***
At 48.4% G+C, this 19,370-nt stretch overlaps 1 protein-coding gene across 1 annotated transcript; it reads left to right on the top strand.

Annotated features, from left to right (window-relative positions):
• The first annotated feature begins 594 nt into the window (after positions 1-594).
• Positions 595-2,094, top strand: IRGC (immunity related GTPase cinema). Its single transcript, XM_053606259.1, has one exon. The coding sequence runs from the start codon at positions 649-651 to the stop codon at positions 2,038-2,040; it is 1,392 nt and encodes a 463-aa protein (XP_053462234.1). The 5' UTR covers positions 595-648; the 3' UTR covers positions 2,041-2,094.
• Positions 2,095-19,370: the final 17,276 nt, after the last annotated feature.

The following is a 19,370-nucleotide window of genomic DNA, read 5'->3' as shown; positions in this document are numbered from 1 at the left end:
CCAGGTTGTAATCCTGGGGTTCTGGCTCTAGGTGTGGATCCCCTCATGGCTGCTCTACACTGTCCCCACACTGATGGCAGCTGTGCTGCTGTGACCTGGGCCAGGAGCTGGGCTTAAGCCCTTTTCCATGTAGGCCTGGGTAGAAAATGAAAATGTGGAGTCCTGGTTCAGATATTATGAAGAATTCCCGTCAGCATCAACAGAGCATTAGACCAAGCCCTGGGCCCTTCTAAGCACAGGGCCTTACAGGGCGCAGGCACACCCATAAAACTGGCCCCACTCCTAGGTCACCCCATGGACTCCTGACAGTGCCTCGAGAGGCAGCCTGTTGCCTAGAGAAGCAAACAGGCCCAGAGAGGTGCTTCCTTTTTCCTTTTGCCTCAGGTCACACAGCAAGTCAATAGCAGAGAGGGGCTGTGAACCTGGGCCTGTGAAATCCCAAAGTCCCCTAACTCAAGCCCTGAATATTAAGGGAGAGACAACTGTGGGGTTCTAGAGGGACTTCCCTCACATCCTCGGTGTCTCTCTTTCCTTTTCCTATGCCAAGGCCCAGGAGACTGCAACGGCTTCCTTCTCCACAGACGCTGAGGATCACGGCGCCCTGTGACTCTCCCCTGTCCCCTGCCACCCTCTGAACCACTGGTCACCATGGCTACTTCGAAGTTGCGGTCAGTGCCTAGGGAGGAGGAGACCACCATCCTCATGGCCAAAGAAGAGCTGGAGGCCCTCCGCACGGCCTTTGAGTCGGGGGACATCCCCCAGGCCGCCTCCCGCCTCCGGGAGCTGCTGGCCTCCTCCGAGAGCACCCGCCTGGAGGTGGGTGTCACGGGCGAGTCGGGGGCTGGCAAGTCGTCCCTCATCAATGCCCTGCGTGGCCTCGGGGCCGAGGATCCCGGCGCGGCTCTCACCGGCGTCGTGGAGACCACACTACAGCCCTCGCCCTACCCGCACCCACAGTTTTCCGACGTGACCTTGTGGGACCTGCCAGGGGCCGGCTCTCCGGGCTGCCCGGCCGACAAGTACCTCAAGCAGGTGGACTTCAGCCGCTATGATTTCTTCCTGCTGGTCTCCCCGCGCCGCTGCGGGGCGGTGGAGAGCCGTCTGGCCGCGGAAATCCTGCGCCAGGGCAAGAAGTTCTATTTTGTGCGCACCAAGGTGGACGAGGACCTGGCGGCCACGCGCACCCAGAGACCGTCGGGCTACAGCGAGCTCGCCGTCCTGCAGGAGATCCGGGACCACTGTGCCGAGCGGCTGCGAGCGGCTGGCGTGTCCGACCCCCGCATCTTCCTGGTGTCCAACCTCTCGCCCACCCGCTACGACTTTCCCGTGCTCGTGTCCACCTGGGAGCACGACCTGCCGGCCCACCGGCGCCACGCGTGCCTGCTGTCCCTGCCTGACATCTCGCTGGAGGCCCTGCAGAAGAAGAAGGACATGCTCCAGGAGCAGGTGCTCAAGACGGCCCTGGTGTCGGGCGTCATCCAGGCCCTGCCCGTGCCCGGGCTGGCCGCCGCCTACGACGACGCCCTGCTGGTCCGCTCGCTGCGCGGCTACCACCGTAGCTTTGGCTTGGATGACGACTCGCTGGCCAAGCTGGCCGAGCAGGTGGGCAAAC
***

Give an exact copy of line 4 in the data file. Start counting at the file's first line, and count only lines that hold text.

• Positions 595-2,094, top strand: IRGC (immunity related GTPase cinema). Its single transcript, XM_053606259.1, has one exon. The coding sequence runs from the start codon at positions 649-651 to the stop codon at positions 2,038-2,040; it is 1,392 nt and encodes a 463-aa protein (XP_053462234.1). The 5' UTR covers positions 595-648; the 3' UTR covers positions 2,041-2,094.